Use Code Snippets

An often neglected feature of Xcode is code snippets. Code snippets are quick ways to add code you frequently use. In Xcode 10 there were some major changes to code snippets, which might confuse those who use them now, but make them even easier to use. Let’s take a look at this cool feature. 

I’m using the Beta version of Xcode 10 here. As I’m using beatas, be aware changes from what I’m telling you might happen, but I’m not expecting any at this point. Download the starter file, which is a table view controller. I’m not a big fan of Xcode’s table view controller template, so I usually take a blank view controller and type all this in every time. Snippets can save this code in Xcode and every time I need TableViewController code, I just pop it in.  I also have my import UIKit and my signature I use often. Lets save each of these as snippets, then use them in a new view controller. 

I’ll save the signature first as a snippet. In Xcode, highlight the   comment code. 

To save this as a snippet, I’ll  highlight what I want in the snippet. In this case, I’ll make this the entire comment, right-click and create code snippet. 

 

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The snippet library opens up with a dialog box for naming the snippet. I’ll set the title to Tips Signature and then summarize the signature so I remember what it is. 

Comment signature for weekly tips. 

I’ll also add a completion shortcut of tipssignature. Completion shortcuts will insert the snippet anywhere I type this text. I left this all small to make it simple to type, and to prevent it from looking like a keyword. Below that is an editing window showing the code I’m adding. 

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I’ll press return to save the snippet.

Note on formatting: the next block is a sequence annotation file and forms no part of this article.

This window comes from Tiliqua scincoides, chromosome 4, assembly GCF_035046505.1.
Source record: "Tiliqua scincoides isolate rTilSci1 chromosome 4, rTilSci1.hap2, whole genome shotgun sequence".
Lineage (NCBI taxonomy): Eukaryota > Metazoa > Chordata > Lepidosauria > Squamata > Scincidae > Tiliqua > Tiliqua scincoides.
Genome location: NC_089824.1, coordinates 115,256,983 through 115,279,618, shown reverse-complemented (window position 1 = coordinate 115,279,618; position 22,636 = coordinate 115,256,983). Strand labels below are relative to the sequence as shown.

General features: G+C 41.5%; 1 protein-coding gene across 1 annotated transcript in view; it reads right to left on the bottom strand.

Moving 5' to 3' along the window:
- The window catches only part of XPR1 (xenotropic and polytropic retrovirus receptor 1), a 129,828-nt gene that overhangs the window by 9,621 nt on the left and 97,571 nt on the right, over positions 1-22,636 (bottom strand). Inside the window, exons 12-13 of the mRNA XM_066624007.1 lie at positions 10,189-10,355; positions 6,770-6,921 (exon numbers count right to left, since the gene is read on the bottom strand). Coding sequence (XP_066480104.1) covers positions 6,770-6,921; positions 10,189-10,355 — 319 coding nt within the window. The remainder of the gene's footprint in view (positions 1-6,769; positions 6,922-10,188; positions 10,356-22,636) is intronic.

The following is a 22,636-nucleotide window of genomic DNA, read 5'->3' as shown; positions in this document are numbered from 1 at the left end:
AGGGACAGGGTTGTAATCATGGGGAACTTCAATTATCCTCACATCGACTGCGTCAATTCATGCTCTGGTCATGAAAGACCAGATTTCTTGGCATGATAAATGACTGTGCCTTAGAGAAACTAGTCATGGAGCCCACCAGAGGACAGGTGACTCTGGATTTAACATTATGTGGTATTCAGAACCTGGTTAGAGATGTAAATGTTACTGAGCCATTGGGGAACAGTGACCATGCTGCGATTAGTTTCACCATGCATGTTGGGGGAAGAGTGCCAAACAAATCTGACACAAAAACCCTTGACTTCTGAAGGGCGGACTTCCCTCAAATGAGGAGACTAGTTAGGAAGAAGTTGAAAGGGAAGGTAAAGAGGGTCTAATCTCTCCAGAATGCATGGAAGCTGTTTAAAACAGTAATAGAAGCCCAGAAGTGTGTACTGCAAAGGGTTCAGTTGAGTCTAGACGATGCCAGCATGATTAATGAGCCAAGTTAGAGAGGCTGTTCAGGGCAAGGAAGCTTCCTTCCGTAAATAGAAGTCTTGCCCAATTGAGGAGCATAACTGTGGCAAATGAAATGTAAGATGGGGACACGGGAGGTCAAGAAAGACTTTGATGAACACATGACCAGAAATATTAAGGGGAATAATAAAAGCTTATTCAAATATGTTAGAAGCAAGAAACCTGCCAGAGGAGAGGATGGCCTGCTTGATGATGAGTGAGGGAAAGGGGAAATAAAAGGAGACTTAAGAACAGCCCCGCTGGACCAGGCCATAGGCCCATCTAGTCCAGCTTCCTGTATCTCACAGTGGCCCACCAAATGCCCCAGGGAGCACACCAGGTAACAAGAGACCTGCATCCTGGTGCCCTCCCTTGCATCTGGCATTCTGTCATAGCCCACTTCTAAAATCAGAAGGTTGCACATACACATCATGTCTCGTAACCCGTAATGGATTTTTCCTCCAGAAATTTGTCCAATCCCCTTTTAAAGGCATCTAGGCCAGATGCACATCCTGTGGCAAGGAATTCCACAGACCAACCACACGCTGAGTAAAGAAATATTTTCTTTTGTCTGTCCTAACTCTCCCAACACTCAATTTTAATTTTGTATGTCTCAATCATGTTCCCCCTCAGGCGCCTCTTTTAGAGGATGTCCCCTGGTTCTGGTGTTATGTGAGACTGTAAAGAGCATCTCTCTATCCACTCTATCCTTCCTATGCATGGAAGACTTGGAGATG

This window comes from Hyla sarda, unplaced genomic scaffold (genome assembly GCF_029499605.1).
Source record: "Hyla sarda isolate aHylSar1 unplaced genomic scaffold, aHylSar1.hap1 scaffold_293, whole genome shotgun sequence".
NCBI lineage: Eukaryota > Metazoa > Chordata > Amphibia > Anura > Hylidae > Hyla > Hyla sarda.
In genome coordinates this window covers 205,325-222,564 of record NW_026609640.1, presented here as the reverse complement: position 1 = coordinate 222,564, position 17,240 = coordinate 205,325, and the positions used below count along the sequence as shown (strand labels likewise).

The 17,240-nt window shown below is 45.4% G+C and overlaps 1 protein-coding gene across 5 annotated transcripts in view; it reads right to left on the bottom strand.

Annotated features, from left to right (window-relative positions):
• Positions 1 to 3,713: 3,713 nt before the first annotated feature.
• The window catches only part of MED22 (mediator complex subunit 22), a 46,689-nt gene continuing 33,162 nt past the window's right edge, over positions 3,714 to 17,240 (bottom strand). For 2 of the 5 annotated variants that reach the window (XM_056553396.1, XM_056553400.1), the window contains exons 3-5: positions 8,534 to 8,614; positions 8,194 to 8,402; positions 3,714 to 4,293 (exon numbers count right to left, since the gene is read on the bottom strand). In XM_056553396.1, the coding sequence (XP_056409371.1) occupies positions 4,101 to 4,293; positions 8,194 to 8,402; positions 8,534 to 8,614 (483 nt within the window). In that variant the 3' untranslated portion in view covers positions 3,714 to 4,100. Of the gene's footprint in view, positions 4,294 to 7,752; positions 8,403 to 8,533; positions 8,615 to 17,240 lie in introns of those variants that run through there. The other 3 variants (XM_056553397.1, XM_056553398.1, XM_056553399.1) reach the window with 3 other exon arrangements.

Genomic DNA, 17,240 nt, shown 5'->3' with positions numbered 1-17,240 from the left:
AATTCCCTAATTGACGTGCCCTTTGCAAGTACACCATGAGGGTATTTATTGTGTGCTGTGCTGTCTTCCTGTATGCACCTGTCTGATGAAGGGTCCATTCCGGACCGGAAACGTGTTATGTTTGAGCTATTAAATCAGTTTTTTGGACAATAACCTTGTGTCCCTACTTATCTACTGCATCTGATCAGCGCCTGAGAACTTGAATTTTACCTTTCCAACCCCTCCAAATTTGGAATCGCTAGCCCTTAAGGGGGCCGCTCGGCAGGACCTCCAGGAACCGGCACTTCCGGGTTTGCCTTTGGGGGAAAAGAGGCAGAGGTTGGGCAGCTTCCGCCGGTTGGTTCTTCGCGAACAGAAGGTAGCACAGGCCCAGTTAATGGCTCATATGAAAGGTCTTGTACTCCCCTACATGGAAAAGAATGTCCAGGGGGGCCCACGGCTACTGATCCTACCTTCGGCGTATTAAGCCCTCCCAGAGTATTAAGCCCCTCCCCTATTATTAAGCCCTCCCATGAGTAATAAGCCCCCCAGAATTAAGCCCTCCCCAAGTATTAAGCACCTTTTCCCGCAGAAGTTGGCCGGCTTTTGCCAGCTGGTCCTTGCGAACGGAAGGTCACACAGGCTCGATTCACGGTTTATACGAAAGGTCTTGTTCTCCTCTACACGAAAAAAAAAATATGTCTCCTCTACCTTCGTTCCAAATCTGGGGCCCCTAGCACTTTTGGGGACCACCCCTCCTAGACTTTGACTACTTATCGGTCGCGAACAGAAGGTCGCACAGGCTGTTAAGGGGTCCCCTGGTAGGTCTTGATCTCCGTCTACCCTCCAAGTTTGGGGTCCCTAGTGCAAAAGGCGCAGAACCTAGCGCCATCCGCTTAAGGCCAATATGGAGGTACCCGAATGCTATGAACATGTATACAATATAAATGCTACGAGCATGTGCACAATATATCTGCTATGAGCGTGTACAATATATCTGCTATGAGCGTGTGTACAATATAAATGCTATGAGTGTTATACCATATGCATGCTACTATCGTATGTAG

I’ll do the same thing for import UIKit.  I’ll make the title and summary import UIKit  and I’ll make the Completion Shortcut uikit. Now this only applies to iOS and Swift, So I can change the platform to iOS  and change the language to Swift to restrict when it is available. 

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 I’ll highlight the class  and create a code snippet. I’ll give this a title UITableViewController and then a Summary to describe this as a basic template for a table view controller.  I’ll set the platform to iOS and language to Swift. The completion template will be tableviewcontroller. I’ll also set the completion scope to Top level. This sets when the completion scope works. I don’t want this as a class inside of a another view controller. 

 

My table is still pretty specific. I’d like to prompt myself to change the class name.  You can use a mark to do that. I’ll start with the class name and use a <# to start the mark, add TableName to describe it and end with #> , so I’ll add <#TableName#>. The text immediately changes to a place marker.

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I can do the same through the document, to data. 

Close the library, and open a blank swift view controller. Delete the code the with Command-A delete.  I’ll use three snippets I set up. There three ways to use them. The first I’ll do with he signature. You can click the library icon {} at top, and drag it in.

 

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Secondly you can just type it in. I’ll type uikit and return. Thirdly the completion phrase shows on the autocomplete. I type tablevi  and then select it from the autocomplete. 

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I have my new view controller, But it has place markers. 

 

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I’ll fill in the name of the class and SecondTableViewController and the identifier for the data as data. 

Snippets stay in Xcode, not in your project, so you can use them for many projects. Snippets can be used for bigger code pieces like this or smaller ones. There’s many Apple made for you for convenience that you might want to scroll through as we’ll.  This will speed up your coding in ways you may not imagine. 

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